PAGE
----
• larryd said thank you

#24 sacsr OFFLINE  

sacsr

    Bush Hog Addict

  • Senior Member
  • -GTt Supporter-
  • Contributor
  • Member No: 4776
  • 3,268 Thanks
  • 3,283 posts
  • Location: Eastern NC

Posted June 28, 2012 - 07:34 AM

I was thinking about trying to use metal strapping as the annode.....that way .....it would be a throwaway and not have to clean them each time....anybody tried this??
  • larryd said thank you

#25 NUTNDUN OFFLINE  

NUTNDUN

    Lost in Cyber Space

  • Admin
  • Staff
  • -GTt Supporter-
  • Contributor
  • Member No: 3
  • 10,266 Thanks
  • 15,618 posts
  • Location: Pennsylvania

Posted June 28, 2012 - 08:14 AM

I was thinking about trying to use metal strapping as the annode.....that way .....it would be a throwaway and not have to clean them each time....anybody tried this??


I don't see why it wouldn't work as long as it doesn't have a coating on it. I know some metal strapping has that black coating almost like a gun bluing on it. The wider and flatter the better.
  • larryd said thank you

#26 olcowhand ONLINE  

olcowhand

    Red Tractor Nut & Diesel Addict

  • Staff Admin
  • Staff
  • -GTt Supporter-
  • Sponsor
  • Contributor
  • Member No: 20
  • 35,603 Thanks
  • 29,833 posts
  • Location: South Central Kentucky

Posted June 28, 2012 - 01:18 PM

I've had large items come out great in 24hrs, then had to leave some large items 2 to 3 days. On larger items, being it is line of sight, I like to either move anodes, or reposition the part every 12hrs or so to ensure reaching all areas of the part.
  • Texas Deere and Horse and larryd have said thanks

#27 sacsr OFFLINE  

sacsr

    Bush Hog Addict

  • Senior Member
  • -GTt Supporter-
  • Contributor
  • Member No: 4776
  • 3,268 Thanks
  • 3,283 posts
  • Location: Eastern NC

Posted June 29, 2012 - 06:34 AM

Just a fyi.....when I first started using electrolysis I used rebar in my tank......but it was a pain to clean up and took forever .....I went to the scrap yard yesterday and picked up flat 8" by 2-3ft steel sheets.......just ran my tank for about 12 hours........when I pulled the sheets out to clean them......took me less than about 1 minute to clean each sheet..........no wire brush...just a quick scrap and then rinsed it off......this is the only way to go. I too am using wire to connect my annodes (currently have vise grips holding the wire to the annodes)......will go purchase more tonight since I have a rather large tank I am using and need a few more annodes working. So like others have said after they have used rebar or other smaller surface metal,.....use as large sheets as you can....much easier to work with......just got to make sure no contact with the object you are cleaning..
  • KennyP, HDWildBill and larryd have said thanks

#28 MFGray OFFLINE  

MFGray

    Member

  • Senior Member
  • Member No: 154
  • 129 Thanks
  • 122 posts
  • Location: Cambridge, Ontario

Posted July 20, 2012 - 07:58 PM

Almost any piece of scrap steel will do as an anode, although some people have reservations about stainless steel, but they seem more hypothetical than proven. I have used old rusty baking trays, barbeque grills, garden forks, rebar - almost anything can go into the tank and get eaten up. The higher the current, the more aggressively rust is converted to black ferric iron, but the current will drop rapidly once the anode gets covered in deposits and I think that regular cleaning of the anodes is probably more important than the amperage that the system will initially draw. Archaeologists prefer to use the process at lower currents with less bubbles since these bubbles can cause some pitting on fine artifacts but I guess that doesn't matter for what we are doing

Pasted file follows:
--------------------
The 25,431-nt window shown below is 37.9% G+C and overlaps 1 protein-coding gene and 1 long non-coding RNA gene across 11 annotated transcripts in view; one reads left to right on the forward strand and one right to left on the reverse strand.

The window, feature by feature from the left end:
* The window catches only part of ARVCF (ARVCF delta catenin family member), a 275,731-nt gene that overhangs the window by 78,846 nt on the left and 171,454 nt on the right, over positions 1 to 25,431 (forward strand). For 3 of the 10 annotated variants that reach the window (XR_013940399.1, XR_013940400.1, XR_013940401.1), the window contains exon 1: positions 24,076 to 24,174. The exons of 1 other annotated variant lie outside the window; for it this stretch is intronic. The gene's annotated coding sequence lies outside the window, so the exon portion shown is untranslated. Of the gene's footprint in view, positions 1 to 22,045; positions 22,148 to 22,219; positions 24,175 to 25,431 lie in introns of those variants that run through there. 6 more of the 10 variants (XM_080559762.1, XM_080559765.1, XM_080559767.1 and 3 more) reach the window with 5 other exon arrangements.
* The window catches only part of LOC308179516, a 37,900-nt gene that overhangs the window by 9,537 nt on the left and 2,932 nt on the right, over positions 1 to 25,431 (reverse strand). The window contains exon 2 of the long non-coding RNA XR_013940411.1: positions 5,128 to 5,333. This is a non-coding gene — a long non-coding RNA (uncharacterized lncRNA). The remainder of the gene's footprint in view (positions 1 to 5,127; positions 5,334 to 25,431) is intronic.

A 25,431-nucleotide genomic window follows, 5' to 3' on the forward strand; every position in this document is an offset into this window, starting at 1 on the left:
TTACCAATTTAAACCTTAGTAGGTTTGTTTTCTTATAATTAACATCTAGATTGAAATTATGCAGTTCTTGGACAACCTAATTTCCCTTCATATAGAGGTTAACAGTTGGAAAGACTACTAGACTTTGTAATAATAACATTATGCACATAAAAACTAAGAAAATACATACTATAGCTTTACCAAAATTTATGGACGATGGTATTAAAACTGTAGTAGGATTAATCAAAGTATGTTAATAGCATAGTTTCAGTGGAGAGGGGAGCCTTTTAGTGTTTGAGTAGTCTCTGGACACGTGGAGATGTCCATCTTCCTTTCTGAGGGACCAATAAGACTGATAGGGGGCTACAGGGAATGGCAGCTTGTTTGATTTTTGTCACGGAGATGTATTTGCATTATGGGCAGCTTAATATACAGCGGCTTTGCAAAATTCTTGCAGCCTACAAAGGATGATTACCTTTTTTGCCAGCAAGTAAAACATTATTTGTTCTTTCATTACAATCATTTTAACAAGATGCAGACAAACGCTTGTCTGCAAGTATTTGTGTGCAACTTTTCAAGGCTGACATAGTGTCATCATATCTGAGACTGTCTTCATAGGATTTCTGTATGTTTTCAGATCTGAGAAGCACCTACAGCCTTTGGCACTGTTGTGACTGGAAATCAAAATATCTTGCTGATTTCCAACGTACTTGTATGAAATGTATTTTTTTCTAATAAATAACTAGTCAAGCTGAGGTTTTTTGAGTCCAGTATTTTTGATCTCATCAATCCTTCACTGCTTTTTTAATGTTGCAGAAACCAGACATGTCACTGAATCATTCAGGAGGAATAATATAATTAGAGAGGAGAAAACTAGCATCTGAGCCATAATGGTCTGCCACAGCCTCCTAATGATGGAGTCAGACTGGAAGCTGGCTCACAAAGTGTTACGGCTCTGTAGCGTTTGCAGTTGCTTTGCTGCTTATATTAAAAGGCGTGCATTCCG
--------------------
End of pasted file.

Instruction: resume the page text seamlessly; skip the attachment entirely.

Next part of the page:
• olcowhand, metalwiz, JDBrian and 1 other said thanks

#29 whst400 OFFLINE  

whst400
  • Member
  • Member No: 10929
  • 25 Thanks
  • 29 posts
  • Location: Crestwood, Ky

Posted November 06, 2012 - 01:16 AM

This process is far less "line of sight" than it is "electricity follows the path of least resistance. Once all the rust is removed from the parts of the wrok piece closest to the anodes it WILL continue to remove rust from the next closest areas and so on until ALL the rust, even that "hidden from sight" is gone. The reason it appears to only work line of sight is that the water/sodium carbonte solution is a semi conductor. That means the more distance the current has to travel between work pice and anode the less current will make that journey and the less rust will be removed. There comes a point when that distance is greater than the current can travel and the electrical connection is effectively lost, meaning the process stop.
I've seen a lot of posts about adding more anodes and jacking up input currents to speed things up. Remember that the solution is a semi conductor. Placing the anodes as close as possible to the work piece will get more of the input current to flow between the work piece and the anode, resulting in a faster process. Just don't get them so close they touch and short out! I normally use an old, Shauer 10 amp battery charger and can get current flows of 8-9 amps with a cup of swimming pool PH increaser (pure sodium carbonate) per 40 gallons of water using flat sheet steel scraps for anodes.
Another thing. The caution against using stainless is NOT an unproven opinion. Using it in this way releases hexavalent chromaium/chromiate that is considered a VERY hazardous material. The EPA requires it to be disposed of as a hazardous material (Tyvek suits, respirators and all) that cannot just be dumped.
  • metalwiz, sacsr, Amigatec and 3 others have said thanks

#30 Titus OFFLINE  

Titus

    Bush Hog Hoarder

  • Senior Member
  • Member No: 4216
  • 1,728 Thanks
  • 2,245 posts
  • Location: Coventry RI

Posted November 06, 2012 - 07:41 AM

Great thread with info, following this one, as I've been wanting to do this too.




Top